abuse of power

On 5 February of this year the United States Senate acquitted Comrade Trump on two impeachment charges: obstruction of Congress and abuse of power. In the 157 days since then, Trump has:

  1. Fired Joseph Maguire, the acting Director of National Intelligence (‘acting’ because Trump fired DNI Dan Coats in August, 2019) because his subordinate Shelby Pierson, an expert on election security, had briefed members of the House Intelligence Committee saying Russia interfered in the 2020 election to help Trump. Maguire was replaced by Richard Grenell, a vocal Trump supporter.
  2. Fired Lt. Col. Alexander Vindman, the Director for European Affairs for the National Security Council, who testified in the impeachment trial. He also fired Vindman’s twin brother, Lt. Col. Yevgeny Vindman.
  3. Fired Gordon Sondland, the Ambassador to the European Union, who testified in the impeachment trial.
  4. Fired John Rood, the Under Secretary of Defense for Policy, who had certified that Ukraine had met all the anti-corruption standards, making it eligible for the foreign aid Trump wanted to withhold in exchange for ‘a favor’.
  5. Fired Michael Atkinson, Inspector General of the Intelligence Community, because he found a whistleblower complaint involving Trump’s Ukraine call to be credible and forwarded it to Congress, as required by law.
  6. Fired Glenn Fine, acting Inspector General of the Department of Defense, who’d been appointed to head the Pandemic Response Accountability Committee which oversaw the spending of Covid-19 funds voted by Congress.
  7. Fired Christi Grimm, the Inspector General of the Department of Health and Human Services who’d filed a report saying that the nation’s hospitals were suffering from severe shortages of personal protective equipment and testing supplies, contrary to Trump’s claims.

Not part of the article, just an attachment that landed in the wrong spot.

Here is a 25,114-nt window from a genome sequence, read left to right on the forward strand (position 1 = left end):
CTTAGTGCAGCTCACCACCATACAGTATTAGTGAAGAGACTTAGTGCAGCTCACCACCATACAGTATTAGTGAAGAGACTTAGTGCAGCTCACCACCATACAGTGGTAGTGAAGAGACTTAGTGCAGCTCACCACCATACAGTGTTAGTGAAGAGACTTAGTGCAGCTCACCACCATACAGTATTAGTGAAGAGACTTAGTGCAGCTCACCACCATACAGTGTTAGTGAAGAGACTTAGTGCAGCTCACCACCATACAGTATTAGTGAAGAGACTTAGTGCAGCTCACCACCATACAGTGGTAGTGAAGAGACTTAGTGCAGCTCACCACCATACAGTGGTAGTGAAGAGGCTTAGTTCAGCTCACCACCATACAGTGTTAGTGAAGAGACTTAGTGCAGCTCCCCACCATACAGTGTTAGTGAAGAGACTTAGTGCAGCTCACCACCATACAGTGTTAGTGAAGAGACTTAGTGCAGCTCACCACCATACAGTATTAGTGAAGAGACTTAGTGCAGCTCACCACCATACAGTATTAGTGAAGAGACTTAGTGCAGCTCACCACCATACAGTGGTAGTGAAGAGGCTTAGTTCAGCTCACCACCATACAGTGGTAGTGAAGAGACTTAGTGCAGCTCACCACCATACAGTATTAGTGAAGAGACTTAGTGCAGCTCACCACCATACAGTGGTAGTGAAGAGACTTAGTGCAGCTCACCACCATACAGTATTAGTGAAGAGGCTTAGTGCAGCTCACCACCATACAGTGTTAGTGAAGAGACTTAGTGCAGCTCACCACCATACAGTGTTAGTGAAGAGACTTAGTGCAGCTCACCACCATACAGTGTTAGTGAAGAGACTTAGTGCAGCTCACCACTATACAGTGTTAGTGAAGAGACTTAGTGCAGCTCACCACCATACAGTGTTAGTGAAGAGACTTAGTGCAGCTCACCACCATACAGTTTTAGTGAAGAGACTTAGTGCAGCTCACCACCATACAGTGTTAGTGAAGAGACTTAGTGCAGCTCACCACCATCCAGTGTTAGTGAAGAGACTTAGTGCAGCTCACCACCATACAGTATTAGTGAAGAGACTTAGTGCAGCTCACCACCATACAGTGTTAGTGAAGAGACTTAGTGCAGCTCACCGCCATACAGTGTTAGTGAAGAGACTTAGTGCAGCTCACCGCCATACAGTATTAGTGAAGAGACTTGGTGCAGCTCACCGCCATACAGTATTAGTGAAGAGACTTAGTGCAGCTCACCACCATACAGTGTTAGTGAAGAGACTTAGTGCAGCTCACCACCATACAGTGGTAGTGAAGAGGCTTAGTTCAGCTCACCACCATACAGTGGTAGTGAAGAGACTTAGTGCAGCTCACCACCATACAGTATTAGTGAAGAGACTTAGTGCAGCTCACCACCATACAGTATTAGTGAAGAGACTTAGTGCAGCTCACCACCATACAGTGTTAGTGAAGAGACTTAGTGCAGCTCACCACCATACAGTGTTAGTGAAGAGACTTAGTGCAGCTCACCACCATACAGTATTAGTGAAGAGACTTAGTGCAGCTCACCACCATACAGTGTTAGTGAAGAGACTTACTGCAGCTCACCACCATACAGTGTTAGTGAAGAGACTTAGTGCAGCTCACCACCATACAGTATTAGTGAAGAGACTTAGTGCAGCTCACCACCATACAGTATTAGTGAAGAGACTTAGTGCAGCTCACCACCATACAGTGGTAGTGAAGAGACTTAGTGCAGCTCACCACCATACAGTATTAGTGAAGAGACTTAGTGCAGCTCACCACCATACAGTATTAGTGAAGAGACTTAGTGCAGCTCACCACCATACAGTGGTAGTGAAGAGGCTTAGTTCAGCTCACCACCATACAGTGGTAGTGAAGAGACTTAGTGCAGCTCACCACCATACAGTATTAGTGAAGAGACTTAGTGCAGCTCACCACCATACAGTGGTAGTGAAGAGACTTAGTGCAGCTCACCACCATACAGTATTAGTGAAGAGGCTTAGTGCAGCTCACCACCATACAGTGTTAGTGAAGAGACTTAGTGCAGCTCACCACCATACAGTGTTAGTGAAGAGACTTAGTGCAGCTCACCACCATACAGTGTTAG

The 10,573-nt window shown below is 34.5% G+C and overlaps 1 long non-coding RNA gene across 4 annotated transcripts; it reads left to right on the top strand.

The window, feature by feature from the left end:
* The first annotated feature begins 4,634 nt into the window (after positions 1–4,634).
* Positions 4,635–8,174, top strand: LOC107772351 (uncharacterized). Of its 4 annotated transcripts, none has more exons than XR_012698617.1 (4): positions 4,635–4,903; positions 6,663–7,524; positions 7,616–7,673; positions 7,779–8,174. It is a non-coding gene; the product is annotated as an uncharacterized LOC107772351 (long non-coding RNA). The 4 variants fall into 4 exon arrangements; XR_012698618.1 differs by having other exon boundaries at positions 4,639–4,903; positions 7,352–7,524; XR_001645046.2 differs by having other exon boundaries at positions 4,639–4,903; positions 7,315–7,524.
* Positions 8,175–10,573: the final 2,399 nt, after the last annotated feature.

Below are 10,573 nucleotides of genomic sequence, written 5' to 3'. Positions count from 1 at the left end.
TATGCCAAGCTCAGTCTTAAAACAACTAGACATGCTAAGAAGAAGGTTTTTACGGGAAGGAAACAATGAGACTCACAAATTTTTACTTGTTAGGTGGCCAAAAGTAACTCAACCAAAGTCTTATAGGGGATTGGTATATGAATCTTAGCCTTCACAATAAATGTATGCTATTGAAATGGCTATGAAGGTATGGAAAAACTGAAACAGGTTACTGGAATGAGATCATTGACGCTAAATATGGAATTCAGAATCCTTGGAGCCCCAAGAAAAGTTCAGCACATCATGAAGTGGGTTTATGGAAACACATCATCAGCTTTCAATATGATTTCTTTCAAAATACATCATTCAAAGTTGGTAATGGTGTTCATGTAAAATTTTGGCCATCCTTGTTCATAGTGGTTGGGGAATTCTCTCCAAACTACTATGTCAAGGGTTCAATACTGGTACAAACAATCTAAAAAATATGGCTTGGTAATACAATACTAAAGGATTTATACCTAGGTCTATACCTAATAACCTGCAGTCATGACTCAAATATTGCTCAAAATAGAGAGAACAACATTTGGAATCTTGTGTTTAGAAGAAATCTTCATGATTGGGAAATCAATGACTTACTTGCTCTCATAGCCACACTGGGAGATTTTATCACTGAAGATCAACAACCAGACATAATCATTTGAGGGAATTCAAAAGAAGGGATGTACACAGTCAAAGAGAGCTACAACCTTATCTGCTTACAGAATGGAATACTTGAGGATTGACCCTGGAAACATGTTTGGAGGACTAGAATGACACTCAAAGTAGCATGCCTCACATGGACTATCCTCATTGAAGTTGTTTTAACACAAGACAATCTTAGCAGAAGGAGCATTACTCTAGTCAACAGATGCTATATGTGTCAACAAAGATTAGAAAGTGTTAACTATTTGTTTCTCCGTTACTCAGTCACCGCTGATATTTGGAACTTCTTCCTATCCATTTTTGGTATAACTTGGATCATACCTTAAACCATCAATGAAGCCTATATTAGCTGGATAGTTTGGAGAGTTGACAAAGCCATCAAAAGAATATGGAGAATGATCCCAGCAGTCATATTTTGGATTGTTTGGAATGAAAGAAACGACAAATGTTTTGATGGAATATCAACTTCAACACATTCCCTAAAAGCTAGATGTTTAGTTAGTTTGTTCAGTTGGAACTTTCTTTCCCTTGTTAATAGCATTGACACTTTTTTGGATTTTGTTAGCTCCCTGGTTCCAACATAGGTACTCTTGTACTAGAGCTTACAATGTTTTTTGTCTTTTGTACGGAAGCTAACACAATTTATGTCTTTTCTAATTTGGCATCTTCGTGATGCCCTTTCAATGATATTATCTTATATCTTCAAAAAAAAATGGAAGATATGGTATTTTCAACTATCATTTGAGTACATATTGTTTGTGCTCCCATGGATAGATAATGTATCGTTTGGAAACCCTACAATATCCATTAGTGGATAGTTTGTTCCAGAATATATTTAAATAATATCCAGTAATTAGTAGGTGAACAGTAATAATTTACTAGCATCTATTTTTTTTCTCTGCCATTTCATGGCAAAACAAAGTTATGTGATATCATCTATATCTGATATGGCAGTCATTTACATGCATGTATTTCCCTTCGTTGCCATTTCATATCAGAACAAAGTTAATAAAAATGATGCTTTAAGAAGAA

8. Fired Steve Linick, the Inspector General of the State Department, who was conducting an investigation into whether Sec. of State Pompeo had used government employees to run personal errands for him.
  9. Fired Mitch Behm, the acting inspector general for the Department of Transportation and a member of the Pandemic Response Accountability Committee, who was investigating a claim that DOT Secretary Elaine Chao had given preferential treatment to the state of Kentucky, which is represented by her husband, Senate Majority Leader Mitch McConnell.
  10. Pardoned 1) Lt. Michael Behenna, who’d been convicted of murdering an Iraqi civilian and sentenced to 20 years, 2) Conrad Black, a friend/supporter/biographer of Trump, convicted of mail fraud and obstruction of justice, sentenced to 3.5 years, 3) Pat Nolan, Republican lawmaker convicted of racketeering and soliciting illegal campaign donations, sentenced to three years, 4) Maj. Mathew Goldsteyn, charged with murdering an Afghan citizen, pardoned before trial, 5) Lt. Clint Lorance, convicted of two counts of murder, attempted murder, witness tampering, and obstruction of justice, sentenced to 19 years, 6) David Safavian, Republican lawyer/lobbyist, Administrator for Federal Procurement Policy, convicted of obstruction of justice and three counts of perjury, sentenced to six years, 7) Bernard Kerik, Trump supporter, former NYPD commissioner, Fox News consultant, convicted of tax evasion and sentenced to four years.